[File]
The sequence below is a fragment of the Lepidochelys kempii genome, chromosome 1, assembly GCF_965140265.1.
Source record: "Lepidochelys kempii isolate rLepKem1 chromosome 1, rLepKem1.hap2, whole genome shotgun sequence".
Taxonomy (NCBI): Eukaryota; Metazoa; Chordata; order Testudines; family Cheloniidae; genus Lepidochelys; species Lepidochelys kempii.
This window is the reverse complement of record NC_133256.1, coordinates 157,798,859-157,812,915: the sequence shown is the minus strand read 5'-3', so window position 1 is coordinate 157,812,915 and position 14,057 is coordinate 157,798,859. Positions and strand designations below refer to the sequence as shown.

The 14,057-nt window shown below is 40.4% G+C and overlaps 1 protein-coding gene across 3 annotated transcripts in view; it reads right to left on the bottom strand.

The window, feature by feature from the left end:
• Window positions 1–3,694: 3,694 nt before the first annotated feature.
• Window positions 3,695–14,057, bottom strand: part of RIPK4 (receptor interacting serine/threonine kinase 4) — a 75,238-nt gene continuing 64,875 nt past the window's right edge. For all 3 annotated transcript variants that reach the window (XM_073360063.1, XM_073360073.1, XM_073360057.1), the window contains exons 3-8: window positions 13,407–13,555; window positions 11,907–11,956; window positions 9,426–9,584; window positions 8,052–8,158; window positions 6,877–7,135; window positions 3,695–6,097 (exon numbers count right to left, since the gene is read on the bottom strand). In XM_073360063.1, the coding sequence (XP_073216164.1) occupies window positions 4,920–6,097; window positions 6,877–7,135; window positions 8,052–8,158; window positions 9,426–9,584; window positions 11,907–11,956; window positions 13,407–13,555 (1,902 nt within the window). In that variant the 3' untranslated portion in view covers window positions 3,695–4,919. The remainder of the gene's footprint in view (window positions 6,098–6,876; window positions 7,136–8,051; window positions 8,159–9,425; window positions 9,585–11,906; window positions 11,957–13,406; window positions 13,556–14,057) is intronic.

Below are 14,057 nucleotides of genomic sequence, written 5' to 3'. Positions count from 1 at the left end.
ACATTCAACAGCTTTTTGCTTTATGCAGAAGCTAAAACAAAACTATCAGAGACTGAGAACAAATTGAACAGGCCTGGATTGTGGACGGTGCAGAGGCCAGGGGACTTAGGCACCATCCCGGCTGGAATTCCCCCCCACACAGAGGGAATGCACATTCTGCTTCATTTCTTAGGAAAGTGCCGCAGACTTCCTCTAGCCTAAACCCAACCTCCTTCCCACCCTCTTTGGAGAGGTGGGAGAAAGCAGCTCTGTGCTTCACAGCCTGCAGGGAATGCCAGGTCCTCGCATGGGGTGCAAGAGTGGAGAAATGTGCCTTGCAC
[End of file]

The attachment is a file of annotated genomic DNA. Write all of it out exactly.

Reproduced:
The sequence below is a fragment of the Lepidochelys kempii genome, chromosome 1, assembly GCF_965140265.1.
Source record: "Lepidochelys kempii isolate rLepKem1 chromosome 1, rLepKem1.hap2, whole genome shotgun sequence".
Taxonomy (NCBI): Eukaryota; Metazoa; Chordata; order Testudines; family Cheloniidae; genus Lepidochelys; species Lepidochelys kempii.
This window is the reverse complement of record NC_133256.1, coordinates 157,798,859-157,812,915: the sequence shown is the minus strand read 5'-3', so window position 1 is coordinate 157,812,915 and position 14,057 is coordinate 157,798,859. Positions and strand designations below refer to the sequence as shown.

The 14,057-nt window shown below is 40.4% G+C and overlaps 1 protein-coding gene across 3 annotated transcripts in view; it reads right to left on the bottom strand.

The window, feature by feature from the left end:
• Window positions 1–3,694: 3,694 nt before the first annotated feature.
• Window positions 3,695–14,057, bottom strand: part of RIPK4 (receptor interacting serine/threonine kinase 4) — a 75,238-nt gene continuing 64,875 nt past the window's right edge. For all 3 annotated transcript variants that reach the window (XM_073360063.1, XM_073360073.1, XM_073360057.1), the window contains exons 3-8: window positions 13,407–13,555; window positions 11,907–11,956; window positions 9,426–9,584; window positions 8,052–8,158; window positions 6,877–7,135; window positions 3,695–6,097 (exon numbers count right to left, since the gene is read on the bottom strand). In XM_073360063.1, the coding sequence (XP_073216164.1) occupies window positions 4,920–6,097; window positions 6,877–7,135; window positions 8,052–8,158; window positions 9,426–9,584; window positions 11,907–11,956; window positions 13,407–13,555 (1,902 nt within the window). In that variant the 3' untranslated portion in view covers window positions 3,695–4,919. The remainder of the gene's footprint in view (window positions 6,098–6,876; window positions 7,136–8,051; window positions 8,159–9,425; window positions 9,585–11,906; window positions 11,957–13,406; window positions 13,556–14,057) is intronic.

Below are 14,057 nucleotides of genomic sequence, written 5' to 3'. Positions count from 1 at the left end.
ACATTCAACAGCTTTTTGCTTTATGCAGAAGCTAAAACAAAACTATCAGAGACTGAGAACAAATTGAACAGGCCTGGATTGTGGACGGTGCAGAGGCCAGGGGACTTAGGCACCATCCCGGCTGGAATTCCCCCCCACACAGAGGGAATGCACATTCTGCTTCATTTCTTAGGAAAGTGCCGCAGACTTCCTCTAGCCTAAACCCAACCTCCTTCCCACCCTCTTTGGAGAGGTGGGAGAAAGCAGCTCTGTGCTTCACAGCCTGCAGGGAATGCCAGGTCCTCGCATGGGGTGCAAGAGTGGAGAAATGTGCCTTGCAC